The aviation landscape has gone through unprecedented change in the last 20 years from top to bottom with opportunities and threats around every turn and every level. We often reflect on our place in the industry in this constantly changing environment. This constant state of change has been highlighted in the COVID-19 era with collaboration, innovation and flexibility key attributes for flight training schools to continue to prosper. With training being such an important platform to start your aviation journey, let’s take a closer look at how RAAus is growing and changing in this dynamic environment.


The pathways available to become a pilot today are vastly different to those available to our grandparents. These pathways are also more diverse for those who wish to fulfil their dream of flight. Recreational flying, initially a pursuit for the adventurous and an inexpensive alternative, gradually became part of the professional aviation world with increasing costs and complexity which appear to be the domain of the rich and fortunate. Even formal flight training was selective with a major focus on career progression from military or commercial backgrounds with the lucky few who could work their way through the hoops to get a commercial licence and that elusive airline job. “Hour building” was predominately the domain of the “GA” sector, with charter and specialist operations serving the vast needs of Australia’s geographically diverse transport network.

But quietly in the background, behind the hills of the busy metro airports, the maturity of sport flying was becoming evident. Early aircraft designs were giving way to innovative and sleek ultralight designs. While at the same time, an emerging manufacturing industry in Australia saw Jabirus, Lightwings and Drifters amongst others filling the skies on weekends, training an ever-growing nest of fledgling pilots who had almost abandoned their dreams due to costs, complexity and regulations.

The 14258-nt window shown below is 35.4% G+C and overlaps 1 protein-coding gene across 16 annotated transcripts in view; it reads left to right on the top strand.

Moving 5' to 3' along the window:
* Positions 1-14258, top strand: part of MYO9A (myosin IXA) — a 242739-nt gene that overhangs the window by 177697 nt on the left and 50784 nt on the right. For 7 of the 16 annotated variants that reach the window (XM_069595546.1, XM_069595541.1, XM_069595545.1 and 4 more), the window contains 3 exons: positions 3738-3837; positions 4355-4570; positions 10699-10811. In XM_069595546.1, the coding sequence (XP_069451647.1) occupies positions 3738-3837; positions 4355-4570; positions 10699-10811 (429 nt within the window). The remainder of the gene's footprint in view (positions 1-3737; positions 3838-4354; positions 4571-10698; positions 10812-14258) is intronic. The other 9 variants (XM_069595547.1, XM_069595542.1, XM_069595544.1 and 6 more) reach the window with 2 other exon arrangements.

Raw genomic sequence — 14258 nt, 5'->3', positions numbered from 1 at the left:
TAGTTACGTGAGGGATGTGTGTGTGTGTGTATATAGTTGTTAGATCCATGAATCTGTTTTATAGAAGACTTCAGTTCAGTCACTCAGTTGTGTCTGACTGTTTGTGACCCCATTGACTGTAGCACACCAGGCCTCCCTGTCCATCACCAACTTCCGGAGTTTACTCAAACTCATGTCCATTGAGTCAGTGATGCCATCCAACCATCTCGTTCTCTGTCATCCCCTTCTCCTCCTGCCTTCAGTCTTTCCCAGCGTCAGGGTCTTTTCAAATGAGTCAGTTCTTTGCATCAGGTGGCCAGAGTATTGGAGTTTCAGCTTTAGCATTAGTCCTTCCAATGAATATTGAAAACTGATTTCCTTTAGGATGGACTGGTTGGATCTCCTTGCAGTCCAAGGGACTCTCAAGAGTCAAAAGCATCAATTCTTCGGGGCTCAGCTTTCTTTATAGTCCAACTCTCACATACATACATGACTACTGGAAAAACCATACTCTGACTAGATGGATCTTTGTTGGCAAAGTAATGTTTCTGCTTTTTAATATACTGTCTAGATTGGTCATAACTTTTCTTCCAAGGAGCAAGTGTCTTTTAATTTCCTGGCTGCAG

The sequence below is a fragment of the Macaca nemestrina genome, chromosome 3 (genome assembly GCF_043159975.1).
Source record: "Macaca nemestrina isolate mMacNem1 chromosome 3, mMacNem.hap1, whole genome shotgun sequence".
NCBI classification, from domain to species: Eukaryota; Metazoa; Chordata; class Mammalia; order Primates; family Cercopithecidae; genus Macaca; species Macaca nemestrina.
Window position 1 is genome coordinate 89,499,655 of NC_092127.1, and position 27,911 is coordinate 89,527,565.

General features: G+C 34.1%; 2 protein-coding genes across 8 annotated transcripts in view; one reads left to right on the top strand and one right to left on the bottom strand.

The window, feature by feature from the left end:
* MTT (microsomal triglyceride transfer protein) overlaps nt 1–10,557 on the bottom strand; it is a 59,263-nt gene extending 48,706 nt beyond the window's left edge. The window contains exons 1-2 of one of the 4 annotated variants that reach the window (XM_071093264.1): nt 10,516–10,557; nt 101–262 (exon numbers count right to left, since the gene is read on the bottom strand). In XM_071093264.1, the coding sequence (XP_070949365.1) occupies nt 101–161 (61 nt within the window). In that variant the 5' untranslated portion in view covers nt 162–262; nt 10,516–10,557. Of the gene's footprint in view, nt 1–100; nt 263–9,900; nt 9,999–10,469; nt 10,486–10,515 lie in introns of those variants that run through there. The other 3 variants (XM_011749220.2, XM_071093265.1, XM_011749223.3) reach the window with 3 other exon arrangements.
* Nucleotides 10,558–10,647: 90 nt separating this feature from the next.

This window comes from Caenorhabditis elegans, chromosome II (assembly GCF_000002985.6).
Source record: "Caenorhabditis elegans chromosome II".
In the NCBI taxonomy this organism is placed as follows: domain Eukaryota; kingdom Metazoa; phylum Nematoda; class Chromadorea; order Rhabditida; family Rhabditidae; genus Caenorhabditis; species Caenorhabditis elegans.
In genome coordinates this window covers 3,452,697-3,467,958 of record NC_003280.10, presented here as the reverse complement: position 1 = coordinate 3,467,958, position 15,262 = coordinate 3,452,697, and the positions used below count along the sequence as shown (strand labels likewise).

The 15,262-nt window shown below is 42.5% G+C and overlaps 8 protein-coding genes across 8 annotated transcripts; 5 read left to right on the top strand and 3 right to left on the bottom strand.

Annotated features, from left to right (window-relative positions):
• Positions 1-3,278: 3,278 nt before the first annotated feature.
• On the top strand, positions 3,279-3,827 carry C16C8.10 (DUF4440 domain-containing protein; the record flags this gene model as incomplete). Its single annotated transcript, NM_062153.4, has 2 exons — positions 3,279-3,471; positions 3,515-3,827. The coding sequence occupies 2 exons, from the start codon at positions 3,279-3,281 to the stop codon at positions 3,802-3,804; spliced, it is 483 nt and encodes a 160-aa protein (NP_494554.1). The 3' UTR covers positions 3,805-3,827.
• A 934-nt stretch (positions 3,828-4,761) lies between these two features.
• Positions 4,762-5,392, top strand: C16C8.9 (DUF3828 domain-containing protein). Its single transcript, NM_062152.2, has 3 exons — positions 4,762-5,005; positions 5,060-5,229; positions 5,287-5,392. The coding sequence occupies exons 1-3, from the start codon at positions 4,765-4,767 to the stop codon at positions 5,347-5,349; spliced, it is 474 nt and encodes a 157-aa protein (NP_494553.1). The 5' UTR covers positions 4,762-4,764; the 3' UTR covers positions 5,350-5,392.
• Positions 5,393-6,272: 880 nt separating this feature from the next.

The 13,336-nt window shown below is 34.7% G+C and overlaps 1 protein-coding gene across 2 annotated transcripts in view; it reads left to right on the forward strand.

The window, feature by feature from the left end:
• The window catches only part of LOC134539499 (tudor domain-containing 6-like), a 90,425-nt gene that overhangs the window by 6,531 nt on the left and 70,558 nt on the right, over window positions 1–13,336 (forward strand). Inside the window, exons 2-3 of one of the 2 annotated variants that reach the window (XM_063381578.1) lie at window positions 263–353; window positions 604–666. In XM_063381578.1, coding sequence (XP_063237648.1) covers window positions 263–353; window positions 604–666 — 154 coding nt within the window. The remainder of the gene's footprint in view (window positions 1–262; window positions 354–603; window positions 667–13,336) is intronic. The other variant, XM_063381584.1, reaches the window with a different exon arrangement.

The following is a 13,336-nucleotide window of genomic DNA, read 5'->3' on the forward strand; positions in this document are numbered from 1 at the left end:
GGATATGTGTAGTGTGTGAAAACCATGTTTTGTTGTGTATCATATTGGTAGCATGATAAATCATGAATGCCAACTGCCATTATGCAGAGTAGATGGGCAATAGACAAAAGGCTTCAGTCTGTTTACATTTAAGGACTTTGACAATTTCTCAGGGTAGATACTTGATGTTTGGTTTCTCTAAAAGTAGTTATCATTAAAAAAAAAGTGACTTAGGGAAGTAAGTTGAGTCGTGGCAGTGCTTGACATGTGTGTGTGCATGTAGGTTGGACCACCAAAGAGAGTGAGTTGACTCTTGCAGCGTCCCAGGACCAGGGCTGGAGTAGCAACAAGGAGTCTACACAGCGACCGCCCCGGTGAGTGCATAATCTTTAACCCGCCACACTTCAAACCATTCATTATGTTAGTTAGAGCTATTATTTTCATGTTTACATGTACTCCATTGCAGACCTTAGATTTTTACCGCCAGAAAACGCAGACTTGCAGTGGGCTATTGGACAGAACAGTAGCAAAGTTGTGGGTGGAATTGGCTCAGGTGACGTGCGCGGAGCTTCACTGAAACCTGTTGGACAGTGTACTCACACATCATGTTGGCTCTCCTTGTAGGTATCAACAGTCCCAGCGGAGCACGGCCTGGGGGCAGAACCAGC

Fast forward 20 years and general aviation is now embracing the modern 2-seat ultralight and Light Sport Aircraft with a plethora of aircraft options which sit side by side on the flight line with Piper and Cessna aircraft at many established training facilities. Learning to fly in recreational aircraft has created a rebirth in fundamental flying skills with light low-inertia aircraft rewarding pilots who learn good stick and rudder skills and the fine touch required in take-off and landings.

Once banished to the back blocks and paddocks, recreational flight schools now operate at the majority of busy metropolitan secondary aerodromes, within controlled airspace and easy accessibility to the greater urban population.

Adding to this success, secondary and tertiary education facilities have also embraced the academic options available in aviation. Science, Technology, Engineering, and Mathematics (STEM) programs are now blended into an array of education and vocation options that are provided to students with practical pathways into aviation careers.

Finally, many new recreational aircraft are equipped with modern fuel-efficient engines, avionics and technologies that are at the forefront of design with performance. The operating costs also provide an affordable option for sustained lower cost training. These aircraft are now capable of matching their bigger and more sophisticated cousins, giving advancing pilots an insight into more complex single engine operations involving retractable undercarriage, autopilots, EFIS and EMS avionics and variable pitch propeller systems.

The convergence and collaboration of traditional training options with RAAus flight training is the shot in the arm that a waning General Aviation sector has needed. As RAAus continues to mature and occupy an increasing part of the flight training landscape, the industry is recognising our place in supporting sustainability, growth and accessibility. With the support of the regulator in accepting aeronautical experience and theory competencies for transition to a recognised licence, the future for this new multi-layer training platform looks promising.

RAAus has formed part of this growth, expanding and maturing our training, documents, standardisation and more, as the aircraft improved in performance.

But despite this quiet achievement which has grown over 40 years in Australia, one thing has never changed. Recreational aviation is always about the fun – now, that’s seriously worth considering no matter where your flying journey takes you.